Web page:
The first annual Colorado River Day is being celebrated on Wednesday, July 25, 2012 in Phoenix, as well as in San Diego, Denver, Grand Junction, Las Vegas and Flagstaff. In Phoenix, visit the Rio Salado Audubon Center at 3131 South Central Ave. for the celebration from 11:30 to 1:00 p.m. Free lunch will be provided.
During lunch, visitors will have the opportunity to sit in on an “informative discussion” between “leaders across the political spectrum about how to solve the water problems facing Phoenix and the entire Colorado River system.”
You don’t have to be a fisherman or a river rafter in the Grand Canyon to appreciate the Colorado River.
Granted, the actual Colorado River is many miles from Phoenix, when you pass a Central Arizona Project canal, you’re looking at Colorado River water. Any time you turn on your tap, take a shower, water your yard or fill your pool, that’s Colorado River you’re using. So it’s a river worth celebrating – and worth honoring and protecting.
According to the Colorado River Day page, “The Colorado River and its tributaries give life to America’s southwest. This river system supplies drinking water for 36 million Americans, irrigates 15% of our nation’s crops, and facilitates recreation that supports a quarter million jobs and $26 billion in total economic output. However, over the last 12 years, we have lost 35% of the stored water available on the Colorado River through consumption and drought. As demand on the river’s water now exceeds its supply, this trend is on track to continue.”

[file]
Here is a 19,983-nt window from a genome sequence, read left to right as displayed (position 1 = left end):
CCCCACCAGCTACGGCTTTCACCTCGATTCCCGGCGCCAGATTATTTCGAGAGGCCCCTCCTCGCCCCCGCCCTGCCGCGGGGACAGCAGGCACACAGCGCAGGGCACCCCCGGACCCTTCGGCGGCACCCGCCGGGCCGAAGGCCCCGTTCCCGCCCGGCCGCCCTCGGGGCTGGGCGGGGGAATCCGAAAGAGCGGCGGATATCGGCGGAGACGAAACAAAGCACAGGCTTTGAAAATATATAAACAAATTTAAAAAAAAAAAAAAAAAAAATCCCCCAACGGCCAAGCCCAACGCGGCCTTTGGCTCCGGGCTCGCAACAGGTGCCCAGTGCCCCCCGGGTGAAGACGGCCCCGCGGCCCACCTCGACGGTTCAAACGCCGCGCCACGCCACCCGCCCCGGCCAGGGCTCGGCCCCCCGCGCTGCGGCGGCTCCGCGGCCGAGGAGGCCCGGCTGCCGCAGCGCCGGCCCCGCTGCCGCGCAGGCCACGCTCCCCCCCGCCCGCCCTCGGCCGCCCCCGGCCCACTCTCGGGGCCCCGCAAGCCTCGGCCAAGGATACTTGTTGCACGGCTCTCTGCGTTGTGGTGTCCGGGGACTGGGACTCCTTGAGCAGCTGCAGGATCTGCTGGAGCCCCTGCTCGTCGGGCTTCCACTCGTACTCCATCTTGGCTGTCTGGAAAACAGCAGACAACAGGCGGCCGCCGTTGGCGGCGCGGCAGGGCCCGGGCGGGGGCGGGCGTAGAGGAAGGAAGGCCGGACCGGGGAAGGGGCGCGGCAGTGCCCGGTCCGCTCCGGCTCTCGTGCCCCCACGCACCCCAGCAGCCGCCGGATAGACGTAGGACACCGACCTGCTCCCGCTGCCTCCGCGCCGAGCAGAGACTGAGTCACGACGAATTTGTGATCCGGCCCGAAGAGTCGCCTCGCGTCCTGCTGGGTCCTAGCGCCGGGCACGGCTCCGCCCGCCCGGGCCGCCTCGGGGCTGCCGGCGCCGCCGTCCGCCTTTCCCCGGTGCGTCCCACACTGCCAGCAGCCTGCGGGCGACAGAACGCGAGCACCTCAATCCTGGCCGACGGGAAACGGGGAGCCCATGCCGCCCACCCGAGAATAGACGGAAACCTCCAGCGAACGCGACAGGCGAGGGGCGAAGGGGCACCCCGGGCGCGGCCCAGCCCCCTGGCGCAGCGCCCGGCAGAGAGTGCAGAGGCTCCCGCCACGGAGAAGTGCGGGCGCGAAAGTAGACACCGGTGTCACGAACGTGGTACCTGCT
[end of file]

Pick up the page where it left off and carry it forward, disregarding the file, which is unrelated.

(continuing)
The site offers “Common Sense Solutions”, including landscaping with native plants and using covers on swimming pools, to reduce the waste of water. Every bit of water saved matters. At a symposia at Payne Middle School this past May, keynote speaker Steve White, the City of Chandler Utilities Coordinator, noted that an estimated 60% of the water in the City of Chandler is used outdoors in the summer. Simply removing lawns, which are not sustainable in the desert, and replacing them with desert landscape or drought tolerant plants would help reduce water waste.
On the Colorado River Day website, Lani Lutar of the San Diego Taxpayers Association is quoted: “We want accountable, cost-efficient government. Extracting all the value we can from each drop of water we already have is in the best interest of taxpayers.”
I would argue that not extracting every drop of water we already have should be the actual goal, in the interest of conservation both for future generations and for stewardship of healthy riparian ecosystems. That kind of ethic would be something worth celebrating.
Long live the Colorado River!